With no majority in the UK parliament for a third vote on the withdrawal agreement, EU lawmakers have called on British MPs to back an alternative Brexit plan or leave without a deal.
“The game is over,” said Spanish lawmaker Esteban González Pons during a press briefing at the European Parliament in Strasbourg.
“They have to decide – it is in or out,” the vice president of the European People’s Party (EPP), the largest political group in the EU assembly, added.
“We still don’t know what the British politicians want. We know what they don’t want. They are able to vote against everything. We don’t know yet what would they vote yes for,” González Pons said.
The Spanish MEP called on British MPs to decide this week. If they want to remain in the EU, he said, the UK will have to hold elections. If they don’t, “it is time to leave, whatever the consequences.”
“It is not for us to decide,” added Philippe Lamberts, a Green MEP from Belgium, as he walked out of a Brexit steering committee meeting in Strasbourg on Tuesday (26 March) evening.
“You know the calendar. On 12 April they have to come with a plan and if they don’t, then it is a no-deal Brexit,” Lamberts said.
However, any new Brexit strategy in the UK has to come with a majority that can back it, he warned.
For Guy Verhofstadt, the president of the Parliament’s Brexit steering committee, the vote in the House of Commons to take control of the Brexit negotiation was good news.
There is a “Brexit revolt” happening, the liberal group leader said in reference to the march for a second referendum which mobilised one million people on Saturday, and the online petition to revoke Article 50 which has now registered over 5 million signatures.
Monday’s vote in the House of Commons “means it is possible to work on a cross-party alliance” in the British parliament – not to change the withdrawal agreement “but to upgrade significantly the political declaration” attached to it, Verhofstadt said.
“But if the parliament decides that they want Norway or Norway +,” they will have to back the withdrawal agreement, Philippe Lamberts warned. “That is the foundation of it.”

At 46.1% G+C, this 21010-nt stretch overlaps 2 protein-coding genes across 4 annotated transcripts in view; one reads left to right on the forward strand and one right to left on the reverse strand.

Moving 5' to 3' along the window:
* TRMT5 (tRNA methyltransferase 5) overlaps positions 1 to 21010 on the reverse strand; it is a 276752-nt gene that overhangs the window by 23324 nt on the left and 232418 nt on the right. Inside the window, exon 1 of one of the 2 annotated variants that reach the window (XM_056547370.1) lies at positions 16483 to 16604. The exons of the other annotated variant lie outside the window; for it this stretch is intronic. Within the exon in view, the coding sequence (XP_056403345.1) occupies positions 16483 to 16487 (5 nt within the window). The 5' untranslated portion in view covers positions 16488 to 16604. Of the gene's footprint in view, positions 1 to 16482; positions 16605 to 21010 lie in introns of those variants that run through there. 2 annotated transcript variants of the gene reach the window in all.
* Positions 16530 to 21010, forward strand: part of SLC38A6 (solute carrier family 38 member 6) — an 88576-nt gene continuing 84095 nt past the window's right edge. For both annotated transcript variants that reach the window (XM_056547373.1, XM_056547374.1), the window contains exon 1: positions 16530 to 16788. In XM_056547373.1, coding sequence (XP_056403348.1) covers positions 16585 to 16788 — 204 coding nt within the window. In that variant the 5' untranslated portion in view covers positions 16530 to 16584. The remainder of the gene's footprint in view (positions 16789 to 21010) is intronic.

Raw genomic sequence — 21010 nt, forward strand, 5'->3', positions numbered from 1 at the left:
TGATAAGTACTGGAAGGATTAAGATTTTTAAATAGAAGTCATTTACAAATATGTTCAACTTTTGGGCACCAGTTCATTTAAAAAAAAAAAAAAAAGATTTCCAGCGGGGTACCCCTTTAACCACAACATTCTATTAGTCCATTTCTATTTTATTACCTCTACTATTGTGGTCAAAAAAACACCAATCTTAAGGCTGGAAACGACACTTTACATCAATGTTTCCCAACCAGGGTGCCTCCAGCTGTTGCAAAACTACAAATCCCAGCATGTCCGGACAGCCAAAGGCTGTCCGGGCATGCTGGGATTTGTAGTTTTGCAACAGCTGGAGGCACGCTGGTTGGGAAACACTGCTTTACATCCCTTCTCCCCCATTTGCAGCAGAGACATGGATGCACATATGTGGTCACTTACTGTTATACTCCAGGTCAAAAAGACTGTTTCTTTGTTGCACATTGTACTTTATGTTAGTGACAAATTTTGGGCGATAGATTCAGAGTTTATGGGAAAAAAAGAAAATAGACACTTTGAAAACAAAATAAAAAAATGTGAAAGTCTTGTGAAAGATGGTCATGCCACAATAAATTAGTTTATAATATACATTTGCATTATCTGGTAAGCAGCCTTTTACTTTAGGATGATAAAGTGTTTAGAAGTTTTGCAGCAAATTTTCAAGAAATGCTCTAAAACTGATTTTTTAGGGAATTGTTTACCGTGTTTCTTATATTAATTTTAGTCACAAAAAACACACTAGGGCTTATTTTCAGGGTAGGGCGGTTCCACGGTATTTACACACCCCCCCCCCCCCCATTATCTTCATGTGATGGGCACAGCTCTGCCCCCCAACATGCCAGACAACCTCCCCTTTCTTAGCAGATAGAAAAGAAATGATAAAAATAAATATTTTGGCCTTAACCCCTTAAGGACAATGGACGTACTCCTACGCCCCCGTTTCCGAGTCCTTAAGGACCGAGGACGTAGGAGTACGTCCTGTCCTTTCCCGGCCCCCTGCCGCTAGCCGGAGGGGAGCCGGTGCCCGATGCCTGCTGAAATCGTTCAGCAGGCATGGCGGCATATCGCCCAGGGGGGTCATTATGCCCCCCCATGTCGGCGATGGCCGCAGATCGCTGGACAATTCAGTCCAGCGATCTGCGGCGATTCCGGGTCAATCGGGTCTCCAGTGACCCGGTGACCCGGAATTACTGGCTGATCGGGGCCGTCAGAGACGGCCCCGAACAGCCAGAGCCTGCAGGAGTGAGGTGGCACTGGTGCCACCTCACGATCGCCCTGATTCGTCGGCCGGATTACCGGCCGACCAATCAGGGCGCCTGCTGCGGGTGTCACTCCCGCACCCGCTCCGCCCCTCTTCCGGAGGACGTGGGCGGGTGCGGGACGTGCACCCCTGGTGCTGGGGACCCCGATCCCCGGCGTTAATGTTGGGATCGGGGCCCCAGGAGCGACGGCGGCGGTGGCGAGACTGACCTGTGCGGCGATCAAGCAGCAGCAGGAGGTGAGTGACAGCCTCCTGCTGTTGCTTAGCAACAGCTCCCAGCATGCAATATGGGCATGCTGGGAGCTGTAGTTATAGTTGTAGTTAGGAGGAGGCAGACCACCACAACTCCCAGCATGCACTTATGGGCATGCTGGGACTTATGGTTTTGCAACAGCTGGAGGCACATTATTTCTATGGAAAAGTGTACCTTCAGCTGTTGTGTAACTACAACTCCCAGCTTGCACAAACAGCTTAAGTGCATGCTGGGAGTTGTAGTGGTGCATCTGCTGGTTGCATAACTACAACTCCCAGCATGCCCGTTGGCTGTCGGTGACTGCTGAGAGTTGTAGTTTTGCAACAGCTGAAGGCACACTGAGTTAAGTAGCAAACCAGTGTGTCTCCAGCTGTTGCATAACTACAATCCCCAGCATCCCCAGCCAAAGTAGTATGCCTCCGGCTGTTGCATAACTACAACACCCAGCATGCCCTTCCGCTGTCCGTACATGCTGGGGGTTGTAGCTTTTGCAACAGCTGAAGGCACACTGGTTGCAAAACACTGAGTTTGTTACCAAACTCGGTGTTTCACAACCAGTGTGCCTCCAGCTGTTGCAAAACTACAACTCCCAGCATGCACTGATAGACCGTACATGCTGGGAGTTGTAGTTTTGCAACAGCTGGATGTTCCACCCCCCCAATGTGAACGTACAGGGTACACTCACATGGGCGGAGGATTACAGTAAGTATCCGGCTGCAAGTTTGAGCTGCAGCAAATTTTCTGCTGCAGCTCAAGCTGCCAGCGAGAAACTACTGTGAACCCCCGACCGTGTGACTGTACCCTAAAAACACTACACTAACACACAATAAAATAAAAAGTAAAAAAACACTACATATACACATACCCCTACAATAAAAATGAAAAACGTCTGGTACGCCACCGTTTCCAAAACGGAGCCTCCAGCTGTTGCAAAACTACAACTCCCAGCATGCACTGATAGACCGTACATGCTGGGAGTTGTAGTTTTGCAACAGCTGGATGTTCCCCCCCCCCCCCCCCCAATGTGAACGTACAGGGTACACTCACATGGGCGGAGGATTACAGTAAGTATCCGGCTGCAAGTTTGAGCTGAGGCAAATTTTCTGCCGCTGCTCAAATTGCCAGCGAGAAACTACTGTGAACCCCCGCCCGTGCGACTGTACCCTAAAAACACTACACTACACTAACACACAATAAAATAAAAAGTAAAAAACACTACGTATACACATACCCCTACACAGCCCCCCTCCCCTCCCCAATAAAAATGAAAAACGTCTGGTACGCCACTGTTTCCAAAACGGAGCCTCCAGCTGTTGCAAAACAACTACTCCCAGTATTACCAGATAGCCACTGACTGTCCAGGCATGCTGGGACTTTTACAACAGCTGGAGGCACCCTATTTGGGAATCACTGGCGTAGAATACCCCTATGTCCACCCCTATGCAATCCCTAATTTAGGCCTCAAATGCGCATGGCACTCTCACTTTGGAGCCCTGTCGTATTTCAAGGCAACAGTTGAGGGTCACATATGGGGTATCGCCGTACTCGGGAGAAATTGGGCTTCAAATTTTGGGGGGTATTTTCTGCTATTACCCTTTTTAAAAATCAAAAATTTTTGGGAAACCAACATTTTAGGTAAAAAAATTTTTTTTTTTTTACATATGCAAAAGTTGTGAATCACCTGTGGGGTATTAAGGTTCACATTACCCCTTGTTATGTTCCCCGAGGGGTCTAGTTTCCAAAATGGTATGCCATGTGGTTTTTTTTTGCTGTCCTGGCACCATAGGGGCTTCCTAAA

Asked how long such a process would take, Lamberts said it could be done overnight.
“May must not waste any more time. Instead she should work with Labour for a closer EU-UK relationship, or put the question back to the British people,” Socialist and Democrats leader Udo Bullman told EURACTIV in a recent interview.
The ball is in London’s court
Whether British MPs can agree on an alternative proposal remains to be seen, however. And even if the House of Commons comes up with a plan, it would have to be backed by the British government.
“We are not talking to Westminster, we are talking to 10 Downing Street,” Philippe Lamberts reminded. “If 10 Downing Street does not reflect the majority of the parliament, what can we do? We cannot force the hand of the British government,” he said.
Gabriele Zimmer, a leftist MEP who also sits on the Parliament’s Brexit committee, believes it is impossible for Theresa May to get a majority for the withdrawal agreement by the end of the week, as requested by EU leaders.
“We are waiting for a decision of a majority of the British MPs so that we know what they want and can react to that decision,” Zimmer said.
“Frankly, it is not us who have been holding up the process,” Zimmer pointed out. “Don’t expect the solution to come from this side of the channel. It will come from Westminster or it will not come at all,” Lamberts agreed.
The Brexit steering committee met on Tuesday (26 March) to discuss with European Commission chief negotiator Michel Barnier the state of play of the negotiation. A source close to the committee told EURACTIV Barnier admitted his impression was member states believed more than ever in a potential no-deal.
After the meeting, Verhosftadt met Commission President Jean-Claude Juncker with whom, among other things, he discussed Brexit preparedness.
The clock is ticking
EU heads of state decided on Thursday (21 March) to grant an extension for the Brexit negotiation in two stages.
If the House of Commons backs the withdrawal agreement in a third vote this week, the UK would have until 22 May to adopt the legislation required to implement the deal.
Failing that, the government would have until 12 April to decide on an alternative plan. If their decision is to further extend article 50 negotiations, the UK would have to hold European elections in May.
A majority of parliamentarians voted a proposal to take back control of the Brexit talks on Monday after Theresa May admitted she does not have a majority behind her deal and refused to put it to a vote.
On Wednesday (27 March), the House of Commons will start holding indicative votes on alternative Brexit plans in a bid to find a plan that could get a majority in the House.
[Edited by Frédéric Simon and Sam Morgan]